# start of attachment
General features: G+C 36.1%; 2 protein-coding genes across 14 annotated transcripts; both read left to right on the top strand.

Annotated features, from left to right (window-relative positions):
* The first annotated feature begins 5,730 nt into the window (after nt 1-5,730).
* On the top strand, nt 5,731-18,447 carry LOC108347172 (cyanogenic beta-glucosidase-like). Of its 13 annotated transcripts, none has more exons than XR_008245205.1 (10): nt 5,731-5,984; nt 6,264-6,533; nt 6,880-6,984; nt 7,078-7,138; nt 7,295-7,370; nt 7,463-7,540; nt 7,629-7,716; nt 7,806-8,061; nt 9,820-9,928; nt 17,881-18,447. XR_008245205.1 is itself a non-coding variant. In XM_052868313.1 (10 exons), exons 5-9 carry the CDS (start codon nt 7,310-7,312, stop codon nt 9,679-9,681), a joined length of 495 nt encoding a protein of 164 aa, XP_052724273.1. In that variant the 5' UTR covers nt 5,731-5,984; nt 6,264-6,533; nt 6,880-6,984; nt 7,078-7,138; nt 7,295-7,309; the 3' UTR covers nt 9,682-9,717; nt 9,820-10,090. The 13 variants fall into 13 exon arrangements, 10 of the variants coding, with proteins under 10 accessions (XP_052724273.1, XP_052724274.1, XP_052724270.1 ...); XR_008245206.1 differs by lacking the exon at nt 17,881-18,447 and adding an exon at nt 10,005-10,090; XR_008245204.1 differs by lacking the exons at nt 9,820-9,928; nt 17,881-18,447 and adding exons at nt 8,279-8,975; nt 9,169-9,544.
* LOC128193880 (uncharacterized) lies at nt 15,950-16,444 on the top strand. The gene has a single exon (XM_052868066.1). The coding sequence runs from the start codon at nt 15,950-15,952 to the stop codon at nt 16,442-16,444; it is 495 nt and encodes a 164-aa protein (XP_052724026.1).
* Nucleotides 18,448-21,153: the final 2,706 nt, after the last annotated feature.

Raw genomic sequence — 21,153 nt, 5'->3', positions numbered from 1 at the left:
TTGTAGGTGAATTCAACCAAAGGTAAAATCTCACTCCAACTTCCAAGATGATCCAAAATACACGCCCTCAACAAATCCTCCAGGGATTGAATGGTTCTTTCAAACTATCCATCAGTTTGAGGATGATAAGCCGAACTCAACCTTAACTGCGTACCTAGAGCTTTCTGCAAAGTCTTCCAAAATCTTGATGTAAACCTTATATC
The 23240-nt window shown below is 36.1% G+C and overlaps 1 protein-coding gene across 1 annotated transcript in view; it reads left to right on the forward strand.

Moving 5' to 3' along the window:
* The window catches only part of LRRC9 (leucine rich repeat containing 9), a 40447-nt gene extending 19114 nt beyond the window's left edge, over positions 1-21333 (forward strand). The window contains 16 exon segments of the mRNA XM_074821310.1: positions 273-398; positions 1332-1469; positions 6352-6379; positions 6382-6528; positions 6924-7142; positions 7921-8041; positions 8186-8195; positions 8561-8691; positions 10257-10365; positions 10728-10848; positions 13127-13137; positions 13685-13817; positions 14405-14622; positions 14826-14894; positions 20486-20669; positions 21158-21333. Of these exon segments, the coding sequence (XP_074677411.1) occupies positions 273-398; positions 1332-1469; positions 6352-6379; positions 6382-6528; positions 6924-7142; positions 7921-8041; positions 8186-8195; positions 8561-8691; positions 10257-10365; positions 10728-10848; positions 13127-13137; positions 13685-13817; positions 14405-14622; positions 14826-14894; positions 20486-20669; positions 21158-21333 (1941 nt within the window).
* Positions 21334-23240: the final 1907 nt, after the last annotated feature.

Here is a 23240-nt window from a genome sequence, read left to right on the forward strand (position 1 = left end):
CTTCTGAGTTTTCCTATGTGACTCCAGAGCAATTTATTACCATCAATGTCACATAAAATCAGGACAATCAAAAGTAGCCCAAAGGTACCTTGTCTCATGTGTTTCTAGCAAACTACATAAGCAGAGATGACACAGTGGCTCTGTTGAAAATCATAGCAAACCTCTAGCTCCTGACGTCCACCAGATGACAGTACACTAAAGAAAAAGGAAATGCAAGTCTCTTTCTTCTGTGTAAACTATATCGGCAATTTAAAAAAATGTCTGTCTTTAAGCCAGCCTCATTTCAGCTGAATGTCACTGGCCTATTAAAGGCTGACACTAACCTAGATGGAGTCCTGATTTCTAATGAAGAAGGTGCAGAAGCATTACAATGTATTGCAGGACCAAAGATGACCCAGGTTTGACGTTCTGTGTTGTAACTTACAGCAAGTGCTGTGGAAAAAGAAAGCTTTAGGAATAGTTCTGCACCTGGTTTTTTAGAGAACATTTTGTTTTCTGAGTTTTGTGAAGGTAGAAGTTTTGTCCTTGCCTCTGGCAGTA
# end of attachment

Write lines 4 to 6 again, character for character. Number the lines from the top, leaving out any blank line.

* On the top strand, nt 5,731-18,447 carry LOC108347172 (cyanogenic beta-glucosidase-like). Of its 13 annotated transcripts, none has more exons than XR_008245205.1 (10): nt 5,731-5,984; nt 6,264-6,533; nt 6,880-6,984; nt 7,078-7,138; nt 7,295-7,370; nt 7,463-7,540; nt 7,629-7,716; nt 7,806-8,061; nt 9,820-9,928; nt 17,881-18,447. XR_008245205.1 is itself a non-coding variant. In XM_052868313.1 (10 exons), exons 5-9 carry the CDS (start codon nt 7,310-7,312, stop codon nt 9,679-9,681), a joined length of 495 nt encoding a protein of 164 aa, XP_052724273.1. In that variant the 5' UTR covers nt 5,731-5,984; nt 6,264-6,533; nt 6,880-6,984; nt 7,078-7,138; nt 7,295-7,309; the 3' UTR covers nt 9,682-9,717; nt 9,820-10,090. The 13 variants fall into 13 exon arrangements, 10 of the variants coding, with proteins under 10 accessions (XP_052724273.1, XP_052724274.1, XP_052724270.1 ...); XR_008245206.1 differs by lacking the exon at nt 17,881-18,447 and adding an exon at nt 10,005-10,090; XR_008245204.1 differs by lacking the exons at nt 9,820-9,928; nt 17,881-18,447 and adding exons at nt 8,279-8,975; nt 9,169-9,544.
* LOC128193880 (uncharacterized) lies at nt 15,950-16,444 on the top strand. The gene has a single exon (XM_052868066.1). The coding sequence runs from the start codon at nt 15,950-15,952 to the stop codon at nt 16,442-16,444; it is 495 nt and encodes a 164-aa protein (XP_052724026.1).
* Nucleotides 18,448-21,153: the final 2,706 nt, after the last annotated feature.